When I am asked why I am running for re-election I tell people that I am committed to getting results for Kittery and solving problems. Failure to address and solve the traffic issues is a perfect example of the type of change that Kittery needs. Please think carefully about who you vote for on November 7th and be sure to plan on extra driving time to get to the polls if you live anywhere near the shipyard.

Response from the Kittery Town Manager

Dear Chuck,

We have been working with the PNS on the traffic issues; including yesterday.  We agreed to a plan to keep that intersection up running if the traffic signal finally crashes out for good before MDOT implements the replacement program next year.

In generally the Town has worked the PNS on the signal timing to assist them in clearing the yard.  We had adjusted the Gate 1 signal to 60 seconds at the PNS’ request in 2020.  The signal is one of the oldest in Kittery and in need of replacement.  We believe the timing programmed in 2020 slipped recently.  Our vendor was out there a few days ago to replace a dead bulb and that also threw the whole system off.  I have said in multiple forums that the Gate 1 intersection is one of the oldest in Kittery and we continue to be concerned that every time we try to make an adjustment the entire signal box will crash.  Yesterday the system went haywire and into flash mode unexpectedly.    We had our signal maintenance vendor out there trying to get it back to 60 seconds at the afternoon peak.  They are also working on getting the Walker/State back to a detection setting.   I understand what they did yesterday addressed the timing; we will see how long it lasts though.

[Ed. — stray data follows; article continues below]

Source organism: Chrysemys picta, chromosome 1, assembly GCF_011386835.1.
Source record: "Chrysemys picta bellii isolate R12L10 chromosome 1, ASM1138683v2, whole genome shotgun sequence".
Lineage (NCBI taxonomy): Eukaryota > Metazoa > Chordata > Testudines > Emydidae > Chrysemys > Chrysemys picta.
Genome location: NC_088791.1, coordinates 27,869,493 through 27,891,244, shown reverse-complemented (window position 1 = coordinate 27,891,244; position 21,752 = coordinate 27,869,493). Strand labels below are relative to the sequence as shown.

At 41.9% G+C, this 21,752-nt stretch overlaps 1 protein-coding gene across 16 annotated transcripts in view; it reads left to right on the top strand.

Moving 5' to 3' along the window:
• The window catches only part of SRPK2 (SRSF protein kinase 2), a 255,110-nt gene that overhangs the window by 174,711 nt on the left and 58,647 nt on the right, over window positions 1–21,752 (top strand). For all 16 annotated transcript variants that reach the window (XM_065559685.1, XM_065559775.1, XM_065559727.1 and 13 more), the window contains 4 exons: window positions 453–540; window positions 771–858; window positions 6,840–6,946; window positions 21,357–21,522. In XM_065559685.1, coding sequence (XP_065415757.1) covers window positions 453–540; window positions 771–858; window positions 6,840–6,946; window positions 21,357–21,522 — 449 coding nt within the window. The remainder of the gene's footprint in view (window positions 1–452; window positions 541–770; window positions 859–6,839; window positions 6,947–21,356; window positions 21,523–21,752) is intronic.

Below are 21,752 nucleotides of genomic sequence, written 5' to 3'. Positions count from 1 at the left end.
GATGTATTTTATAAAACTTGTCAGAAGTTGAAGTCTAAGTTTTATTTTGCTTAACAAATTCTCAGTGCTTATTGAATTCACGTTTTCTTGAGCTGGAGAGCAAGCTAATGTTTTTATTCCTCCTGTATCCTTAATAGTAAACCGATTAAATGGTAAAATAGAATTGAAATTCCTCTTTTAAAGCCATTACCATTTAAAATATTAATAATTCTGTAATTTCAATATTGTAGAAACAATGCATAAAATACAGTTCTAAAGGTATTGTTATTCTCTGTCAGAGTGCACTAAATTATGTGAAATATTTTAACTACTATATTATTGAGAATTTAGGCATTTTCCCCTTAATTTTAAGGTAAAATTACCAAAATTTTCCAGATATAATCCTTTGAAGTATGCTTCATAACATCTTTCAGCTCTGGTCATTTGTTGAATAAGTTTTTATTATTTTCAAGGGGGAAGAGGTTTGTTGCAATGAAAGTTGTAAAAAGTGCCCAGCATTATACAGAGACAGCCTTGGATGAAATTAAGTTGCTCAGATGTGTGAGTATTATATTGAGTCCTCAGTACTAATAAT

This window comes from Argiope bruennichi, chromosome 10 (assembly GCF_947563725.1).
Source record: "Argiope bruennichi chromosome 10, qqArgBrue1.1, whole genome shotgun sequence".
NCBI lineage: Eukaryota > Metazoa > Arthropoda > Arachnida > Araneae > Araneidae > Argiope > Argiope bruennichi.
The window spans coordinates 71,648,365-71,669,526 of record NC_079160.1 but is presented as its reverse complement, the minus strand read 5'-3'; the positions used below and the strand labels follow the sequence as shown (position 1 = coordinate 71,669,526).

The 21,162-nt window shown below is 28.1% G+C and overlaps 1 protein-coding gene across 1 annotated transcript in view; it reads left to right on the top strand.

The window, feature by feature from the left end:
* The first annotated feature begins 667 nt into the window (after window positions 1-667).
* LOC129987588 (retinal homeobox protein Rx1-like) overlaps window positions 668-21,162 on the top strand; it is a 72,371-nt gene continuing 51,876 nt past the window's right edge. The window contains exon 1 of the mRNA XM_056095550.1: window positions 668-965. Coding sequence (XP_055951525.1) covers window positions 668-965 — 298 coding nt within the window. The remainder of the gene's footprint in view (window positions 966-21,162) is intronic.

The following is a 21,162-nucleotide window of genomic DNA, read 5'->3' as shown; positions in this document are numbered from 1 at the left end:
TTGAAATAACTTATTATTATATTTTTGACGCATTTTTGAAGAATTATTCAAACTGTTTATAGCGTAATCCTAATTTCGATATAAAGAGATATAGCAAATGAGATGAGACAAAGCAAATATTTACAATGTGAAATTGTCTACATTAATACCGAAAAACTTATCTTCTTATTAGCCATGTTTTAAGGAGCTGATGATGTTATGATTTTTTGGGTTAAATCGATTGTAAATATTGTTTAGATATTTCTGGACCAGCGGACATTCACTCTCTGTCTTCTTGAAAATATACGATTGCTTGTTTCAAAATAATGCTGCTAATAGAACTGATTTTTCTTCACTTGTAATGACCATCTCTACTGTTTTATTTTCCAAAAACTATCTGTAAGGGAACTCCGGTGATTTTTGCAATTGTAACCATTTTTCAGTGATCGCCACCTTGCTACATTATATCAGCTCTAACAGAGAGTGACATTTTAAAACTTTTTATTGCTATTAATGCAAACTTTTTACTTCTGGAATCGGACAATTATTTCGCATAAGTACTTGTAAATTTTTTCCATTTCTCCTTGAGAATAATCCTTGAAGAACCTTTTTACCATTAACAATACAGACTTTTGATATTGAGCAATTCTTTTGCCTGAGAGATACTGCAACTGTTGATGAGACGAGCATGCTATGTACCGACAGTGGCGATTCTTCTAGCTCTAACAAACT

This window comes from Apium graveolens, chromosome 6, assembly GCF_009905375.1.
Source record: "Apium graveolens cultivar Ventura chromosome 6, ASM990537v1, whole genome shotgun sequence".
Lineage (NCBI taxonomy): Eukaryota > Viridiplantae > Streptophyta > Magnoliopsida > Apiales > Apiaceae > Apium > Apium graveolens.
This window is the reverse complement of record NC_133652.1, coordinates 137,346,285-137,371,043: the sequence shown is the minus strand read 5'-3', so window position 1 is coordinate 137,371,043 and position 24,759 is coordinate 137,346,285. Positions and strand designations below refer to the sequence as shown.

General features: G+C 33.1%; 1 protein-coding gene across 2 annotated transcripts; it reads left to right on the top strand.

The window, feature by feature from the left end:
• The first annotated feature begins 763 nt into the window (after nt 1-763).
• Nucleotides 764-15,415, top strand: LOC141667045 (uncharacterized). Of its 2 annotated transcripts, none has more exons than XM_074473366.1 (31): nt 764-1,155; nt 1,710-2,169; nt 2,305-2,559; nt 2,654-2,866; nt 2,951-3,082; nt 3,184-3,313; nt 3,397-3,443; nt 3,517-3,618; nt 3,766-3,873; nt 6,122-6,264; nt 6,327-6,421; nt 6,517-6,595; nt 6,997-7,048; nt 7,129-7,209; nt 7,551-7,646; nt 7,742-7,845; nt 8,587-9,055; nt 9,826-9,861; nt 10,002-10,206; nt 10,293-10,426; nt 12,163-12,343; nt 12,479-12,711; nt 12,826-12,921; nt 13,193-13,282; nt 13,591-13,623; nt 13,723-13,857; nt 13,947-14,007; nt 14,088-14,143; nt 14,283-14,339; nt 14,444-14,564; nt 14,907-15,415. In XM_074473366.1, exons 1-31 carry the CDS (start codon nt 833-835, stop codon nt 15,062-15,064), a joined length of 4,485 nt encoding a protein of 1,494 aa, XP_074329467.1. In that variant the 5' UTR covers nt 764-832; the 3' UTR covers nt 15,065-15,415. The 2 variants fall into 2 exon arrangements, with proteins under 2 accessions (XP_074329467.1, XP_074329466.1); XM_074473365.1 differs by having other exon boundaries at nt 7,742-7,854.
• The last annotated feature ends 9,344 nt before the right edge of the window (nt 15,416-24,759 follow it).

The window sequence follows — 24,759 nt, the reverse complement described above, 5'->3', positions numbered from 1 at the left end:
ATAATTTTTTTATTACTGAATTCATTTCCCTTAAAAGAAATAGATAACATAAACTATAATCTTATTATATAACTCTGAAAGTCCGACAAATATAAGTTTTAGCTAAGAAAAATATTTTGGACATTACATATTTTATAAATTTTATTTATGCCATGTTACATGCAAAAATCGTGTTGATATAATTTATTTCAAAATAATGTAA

The Town is working with the PNS to monitor and address the issue as much as possible.  I’ve copied Danna and Cdr Durika on the email if you wish to receive more information.



After the Town Manager’s very quick response, there are still questions. The Town Manager has been here since 2016 and traffic regarding the shipyard has been a problem for over a half a century. According to Amaral, I have said in multiple forums that the Gate 1 intersection is one of the oldest in Kittery and we continue to be concerned that every time we try to make an adjustment the entire signal box will crash.”

FACT: Kittery has nine signal lights and the Wallingford Square light is the oldest.

Why hasn’t Kittery made this a priority to have this traffic light replaced or upgraded having first hand knowledge that it was a failure waiting to happen?

According to Town Manager Amaral’s email, “We agreed to a plan to keep that intersection up running if the traffic signal finally crashes out for good before MDOT implements the replacement program next year”. Perhaps the JLUS traffic study should have addressed this and I wonder how many others in Kittery have known about this archaic traffic light potential failure.

Perhaps MDOT should know that over an estimated three thousand vehicles pass through this intersection in a day within the Foreside Business district. Further more, that this traffic light imminent failure can be prevented by replacing it immediately with a new traffic light system, adding new technology such as cameras and motion sensors. This replacement would be key to moving traffic through the Foreside Business district and help alleviate the flow of traffic.

Kittery officials need to be proactive with this and do what is right for the residents and the Portsmouth Naval Shipyard.

PNSY Main Gate Wallingsford Square
Rte 236
Walker Street